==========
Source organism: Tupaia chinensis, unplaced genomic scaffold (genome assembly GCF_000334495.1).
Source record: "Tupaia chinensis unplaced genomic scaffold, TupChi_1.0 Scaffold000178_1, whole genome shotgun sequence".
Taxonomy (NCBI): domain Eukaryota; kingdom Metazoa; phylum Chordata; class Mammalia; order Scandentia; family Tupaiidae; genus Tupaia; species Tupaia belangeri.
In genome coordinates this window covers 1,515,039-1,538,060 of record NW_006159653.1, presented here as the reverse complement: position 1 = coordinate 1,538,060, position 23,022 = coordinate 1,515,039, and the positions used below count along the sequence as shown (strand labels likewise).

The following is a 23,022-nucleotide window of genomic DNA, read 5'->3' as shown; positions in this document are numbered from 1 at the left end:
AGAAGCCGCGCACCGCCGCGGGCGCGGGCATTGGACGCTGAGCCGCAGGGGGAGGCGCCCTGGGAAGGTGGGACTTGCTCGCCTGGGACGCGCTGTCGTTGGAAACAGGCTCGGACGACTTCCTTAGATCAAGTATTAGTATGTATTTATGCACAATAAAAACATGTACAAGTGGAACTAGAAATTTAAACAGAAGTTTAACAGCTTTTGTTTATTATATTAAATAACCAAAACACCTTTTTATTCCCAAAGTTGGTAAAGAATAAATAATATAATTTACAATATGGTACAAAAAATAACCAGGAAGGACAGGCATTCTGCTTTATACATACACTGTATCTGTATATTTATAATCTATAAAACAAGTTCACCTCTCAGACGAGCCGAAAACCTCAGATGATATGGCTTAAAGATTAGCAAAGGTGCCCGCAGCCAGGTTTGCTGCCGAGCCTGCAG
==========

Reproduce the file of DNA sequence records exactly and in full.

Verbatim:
Source organism: Tupaia chinensis, unplaced genomic scaffold (genome assembly GCF_000334495.1).
Source record: "Tupaia chinensis unplaced genomic scaffold, TupChi_1.0 Scaffold000178_1, whole genome shotgun sequence".
Taxonomy (NCBI): domain Eukaryota; kingdom Metazoa; phylum Chordata; class Mammalia; order Scandentia; family Tupaiidae; genus Tupaia; species Tupaia belangeri.
In genome coordinates this window covers 1,515,039-1,538,060 of record NW_006159653.1, presented here as the reverse complement: position 1 = coordinate 1,538,060, position 23,022 = coordinate 1,515,039, and the positions used below count along the sequence as shown (strand labels likewise).

The following is a 23,022-nucleotide window of genomic DNA, read 5'->3' as shown; positions in this document are numbered from 1 at the left end:
AGAAGCCGCGCACCGCCGCGGGCGCGGGCATTGGACGCTGAGCCGCAGGGGGAGGCGCCCTGGGAAGGTGGGACTTGCTCGCCTGGGACGCGCTGTCGTTGGAAACAGGCTCGGACGACTTCCTTAGATCAAGTATTAGTATGTATTTATGCACAATAAAAACATGTACAAGTGGAACTAGAAATTTAAACAGAAGTTTAACAGCTTTTGTTTATTATATTAAATAACCAAAACACCTTTTTATTCCCAAAGTTGGTAAAGAATAAATAATATAATTTACAATATGGTACAAAAAATAACCAGGAAGGACAGGCATTCTGCTTTATACATACACTGTATCTGTATATTTATAATCTATAAAACAAGTTCACCTCTCAGACGAGCCGAAAACCTCAGATGATATGGCTTAAAGATTAGCAAAGGTGCCCGCAGCCAGGTTTGCTGCCGAGCCTGCAG